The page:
Since the U.S. invasion of Afghanistan, President Bush has repeatedly stated that women’s rights are flourishing in that country:
“Three years ago, the smallest displays of joy were outlawed. Women were beaten for wearing brightly-colored shoes. … Today, we witness the rebirth of a vibrant Afghan culture.” [6/15/04]
“In January, Afghans approved a new constitution that protects the right of all Afghan citizens, including women.” [5/18/04]
But CBS News correspondent Lara Logan’s Sept. 5 broadcast from the Ghazni province cast a different picture. Two years ago, the U.S. military took Logan to the area to highlight its success. She was free to wear Western clothing. In her most recent broadcast, Logan noted that Ghazni is now controlled by the Taliban and when visiting, she was forced to “cover everything but my eyes.” Watch it:
A recent study by the U.N. Development Fund for Women found that while women have had some gains since the fall of the Taliban, acts of domestic violence against women are still “happening with impunity” and women “are often still regarded as second-class citizens.”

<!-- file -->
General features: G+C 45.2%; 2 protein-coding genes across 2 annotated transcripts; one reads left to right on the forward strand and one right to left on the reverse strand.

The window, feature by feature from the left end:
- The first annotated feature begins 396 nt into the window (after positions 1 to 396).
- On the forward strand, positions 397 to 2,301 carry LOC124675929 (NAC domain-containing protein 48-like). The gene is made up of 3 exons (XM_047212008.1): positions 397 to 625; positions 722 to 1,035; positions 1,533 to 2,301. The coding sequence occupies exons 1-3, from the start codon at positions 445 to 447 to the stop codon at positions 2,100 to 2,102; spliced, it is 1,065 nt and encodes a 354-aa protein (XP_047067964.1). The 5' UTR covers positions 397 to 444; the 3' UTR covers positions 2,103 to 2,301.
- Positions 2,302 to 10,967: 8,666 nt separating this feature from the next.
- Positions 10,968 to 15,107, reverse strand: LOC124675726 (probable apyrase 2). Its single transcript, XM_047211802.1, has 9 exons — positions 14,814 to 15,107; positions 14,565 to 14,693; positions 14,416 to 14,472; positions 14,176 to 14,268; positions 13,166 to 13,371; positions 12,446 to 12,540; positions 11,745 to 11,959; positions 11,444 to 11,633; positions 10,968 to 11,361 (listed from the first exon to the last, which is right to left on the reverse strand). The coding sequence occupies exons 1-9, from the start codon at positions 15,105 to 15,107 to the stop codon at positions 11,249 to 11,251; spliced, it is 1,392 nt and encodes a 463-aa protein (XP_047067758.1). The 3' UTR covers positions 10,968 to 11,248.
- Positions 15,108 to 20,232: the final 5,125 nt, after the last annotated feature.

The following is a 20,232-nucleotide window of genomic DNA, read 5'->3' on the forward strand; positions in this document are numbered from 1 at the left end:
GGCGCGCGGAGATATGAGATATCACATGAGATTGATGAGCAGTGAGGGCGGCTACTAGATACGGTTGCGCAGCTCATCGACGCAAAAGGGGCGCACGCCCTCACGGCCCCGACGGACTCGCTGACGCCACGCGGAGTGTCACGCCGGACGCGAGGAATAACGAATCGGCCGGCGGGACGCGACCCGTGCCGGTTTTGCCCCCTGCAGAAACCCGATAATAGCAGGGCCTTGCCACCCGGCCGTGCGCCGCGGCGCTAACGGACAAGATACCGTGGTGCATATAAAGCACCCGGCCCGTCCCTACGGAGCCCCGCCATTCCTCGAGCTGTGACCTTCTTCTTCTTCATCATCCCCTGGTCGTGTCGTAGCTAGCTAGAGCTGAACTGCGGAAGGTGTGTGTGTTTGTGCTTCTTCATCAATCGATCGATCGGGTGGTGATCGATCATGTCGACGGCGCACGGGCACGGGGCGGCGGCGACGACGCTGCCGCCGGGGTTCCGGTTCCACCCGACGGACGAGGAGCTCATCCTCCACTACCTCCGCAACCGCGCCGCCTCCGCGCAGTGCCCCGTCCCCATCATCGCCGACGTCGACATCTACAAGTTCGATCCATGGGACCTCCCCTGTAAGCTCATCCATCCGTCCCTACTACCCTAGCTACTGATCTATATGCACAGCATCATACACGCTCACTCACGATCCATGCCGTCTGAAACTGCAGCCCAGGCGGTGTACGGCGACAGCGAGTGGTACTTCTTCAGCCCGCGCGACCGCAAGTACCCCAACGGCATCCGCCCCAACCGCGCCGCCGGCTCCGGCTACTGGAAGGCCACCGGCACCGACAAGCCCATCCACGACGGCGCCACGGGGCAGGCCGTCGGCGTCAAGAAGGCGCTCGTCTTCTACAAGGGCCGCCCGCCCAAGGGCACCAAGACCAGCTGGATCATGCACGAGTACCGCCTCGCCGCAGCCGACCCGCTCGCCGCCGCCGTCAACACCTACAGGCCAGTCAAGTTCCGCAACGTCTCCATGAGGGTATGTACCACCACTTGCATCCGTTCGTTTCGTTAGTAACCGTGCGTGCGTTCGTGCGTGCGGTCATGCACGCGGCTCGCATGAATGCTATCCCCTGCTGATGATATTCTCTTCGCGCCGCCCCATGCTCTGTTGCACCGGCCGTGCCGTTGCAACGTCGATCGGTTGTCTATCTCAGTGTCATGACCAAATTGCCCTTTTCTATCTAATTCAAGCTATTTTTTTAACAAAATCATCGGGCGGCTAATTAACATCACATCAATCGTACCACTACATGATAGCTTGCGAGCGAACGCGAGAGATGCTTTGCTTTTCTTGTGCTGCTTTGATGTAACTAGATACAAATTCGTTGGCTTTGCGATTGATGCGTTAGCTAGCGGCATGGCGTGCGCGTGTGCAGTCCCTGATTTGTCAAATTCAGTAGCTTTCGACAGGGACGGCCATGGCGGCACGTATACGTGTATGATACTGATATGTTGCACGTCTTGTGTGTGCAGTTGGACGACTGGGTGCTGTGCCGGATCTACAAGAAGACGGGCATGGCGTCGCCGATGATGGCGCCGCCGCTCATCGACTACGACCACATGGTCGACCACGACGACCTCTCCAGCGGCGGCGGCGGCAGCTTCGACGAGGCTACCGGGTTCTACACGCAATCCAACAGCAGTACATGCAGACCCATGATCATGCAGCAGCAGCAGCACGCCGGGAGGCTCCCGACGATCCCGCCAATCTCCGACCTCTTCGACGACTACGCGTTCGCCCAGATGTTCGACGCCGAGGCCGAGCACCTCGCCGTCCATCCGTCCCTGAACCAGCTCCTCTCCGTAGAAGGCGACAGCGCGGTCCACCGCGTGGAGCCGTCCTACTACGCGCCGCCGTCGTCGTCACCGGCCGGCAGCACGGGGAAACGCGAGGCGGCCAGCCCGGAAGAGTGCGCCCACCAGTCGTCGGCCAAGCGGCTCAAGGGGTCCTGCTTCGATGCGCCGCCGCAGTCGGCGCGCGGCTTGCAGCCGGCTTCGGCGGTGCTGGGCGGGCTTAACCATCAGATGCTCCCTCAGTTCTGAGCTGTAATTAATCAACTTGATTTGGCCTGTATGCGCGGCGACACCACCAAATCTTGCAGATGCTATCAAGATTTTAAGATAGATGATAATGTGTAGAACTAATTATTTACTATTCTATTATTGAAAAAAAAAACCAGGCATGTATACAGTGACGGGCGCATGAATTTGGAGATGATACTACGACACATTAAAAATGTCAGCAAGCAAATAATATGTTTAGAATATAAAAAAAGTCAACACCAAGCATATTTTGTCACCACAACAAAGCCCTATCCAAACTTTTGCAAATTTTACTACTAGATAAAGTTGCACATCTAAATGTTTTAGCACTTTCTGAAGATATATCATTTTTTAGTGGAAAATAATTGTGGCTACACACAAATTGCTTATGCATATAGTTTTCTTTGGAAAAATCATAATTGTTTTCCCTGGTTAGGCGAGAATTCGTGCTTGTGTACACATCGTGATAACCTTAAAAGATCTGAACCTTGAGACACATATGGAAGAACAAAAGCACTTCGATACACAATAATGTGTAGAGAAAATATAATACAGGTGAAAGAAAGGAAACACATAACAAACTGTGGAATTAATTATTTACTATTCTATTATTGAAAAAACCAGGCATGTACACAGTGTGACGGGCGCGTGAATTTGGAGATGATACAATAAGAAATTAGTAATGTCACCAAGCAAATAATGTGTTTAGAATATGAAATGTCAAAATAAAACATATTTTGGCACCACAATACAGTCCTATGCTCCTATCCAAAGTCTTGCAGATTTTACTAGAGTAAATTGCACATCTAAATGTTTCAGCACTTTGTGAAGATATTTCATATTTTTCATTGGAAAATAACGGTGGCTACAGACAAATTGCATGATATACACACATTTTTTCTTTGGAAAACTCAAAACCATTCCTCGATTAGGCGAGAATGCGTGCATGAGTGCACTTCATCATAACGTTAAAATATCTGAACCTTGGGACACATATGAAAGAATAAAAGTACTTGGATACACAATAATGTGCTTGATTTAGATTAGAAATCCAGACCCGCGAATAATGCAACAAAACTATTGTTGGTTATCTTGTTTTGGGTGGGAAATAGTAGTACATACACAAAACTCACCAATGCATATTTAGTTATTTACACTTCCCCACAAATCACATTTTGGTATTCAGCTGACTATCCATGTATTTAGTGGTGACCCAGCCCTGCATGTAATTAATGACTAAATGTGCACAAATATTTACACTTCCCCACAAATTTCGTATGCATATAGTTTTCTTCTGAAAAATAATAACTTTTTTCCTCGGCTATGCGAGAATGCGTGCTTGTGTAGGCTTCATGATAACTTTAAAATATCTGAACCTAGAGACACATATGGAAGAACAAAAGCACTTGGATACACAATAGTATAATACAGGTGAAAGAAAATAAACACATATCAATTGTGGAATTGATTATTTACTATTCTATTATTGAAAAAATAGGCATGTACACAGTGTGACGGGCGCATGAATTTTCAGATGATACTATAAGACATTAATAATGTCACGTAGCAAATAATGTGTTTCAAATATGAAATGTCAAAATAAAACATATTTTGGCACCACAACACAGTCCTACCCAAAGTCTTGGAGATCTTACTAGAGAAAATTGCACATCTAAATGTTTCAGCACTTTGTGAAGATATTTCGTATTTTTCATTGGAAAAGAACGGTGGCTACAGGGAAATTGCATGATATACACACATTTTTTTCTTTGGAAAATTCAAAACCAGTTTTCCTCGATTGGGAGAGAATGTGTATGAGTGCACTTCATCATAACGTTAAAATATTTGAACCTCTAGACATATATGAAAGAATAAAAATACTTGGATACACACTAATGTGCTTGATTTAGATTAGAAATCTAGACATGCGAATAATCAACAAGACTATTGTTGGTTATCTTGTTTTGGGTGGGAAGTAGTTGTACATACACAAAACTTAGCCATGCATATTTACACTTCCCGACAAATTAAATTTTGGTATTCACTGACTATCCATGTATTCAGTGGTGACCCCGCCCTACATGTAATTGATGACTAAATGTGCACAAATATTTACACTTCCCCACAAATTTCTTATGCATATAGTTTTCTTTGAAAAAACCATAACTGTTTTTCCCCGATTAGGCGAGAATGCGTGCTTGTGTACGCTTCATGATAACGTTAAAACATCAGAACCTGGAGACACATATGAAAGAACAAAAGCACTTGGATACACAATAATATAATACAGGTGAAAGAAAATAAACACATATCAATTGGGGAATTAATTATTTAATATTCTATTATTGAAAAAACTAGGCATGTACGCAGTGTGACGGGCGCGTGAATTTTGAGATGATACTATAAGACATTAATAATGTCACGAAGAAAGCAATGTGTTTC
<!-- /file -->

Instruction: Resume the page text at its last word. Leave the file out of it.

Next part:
Full transcript below:
Our tense journey into Taliban territory followed six months of negotiations with their commanders. Their nervous liaison insisted I cover everything but my eyes.
Finally arriving to this — more than 100 Taliban fighters — America’s enemy — brazenly flaunting their weapons in broad daylight.
Men of all ages, many trained over the border inside Pakistan, out of reach of U.S. forces, where the Taliban has been able to reorganize and rearm.
Their senior commander defiantly declared them stronger and more popular than they were before the U.S. invasion. That’s a far cry from what I found last time I came to Ghazni.
The U.S. military brought me here more than two years ago to show off how they’d driven the Taliban out. Now the Taliban were showing off their success in taking back some of that ground.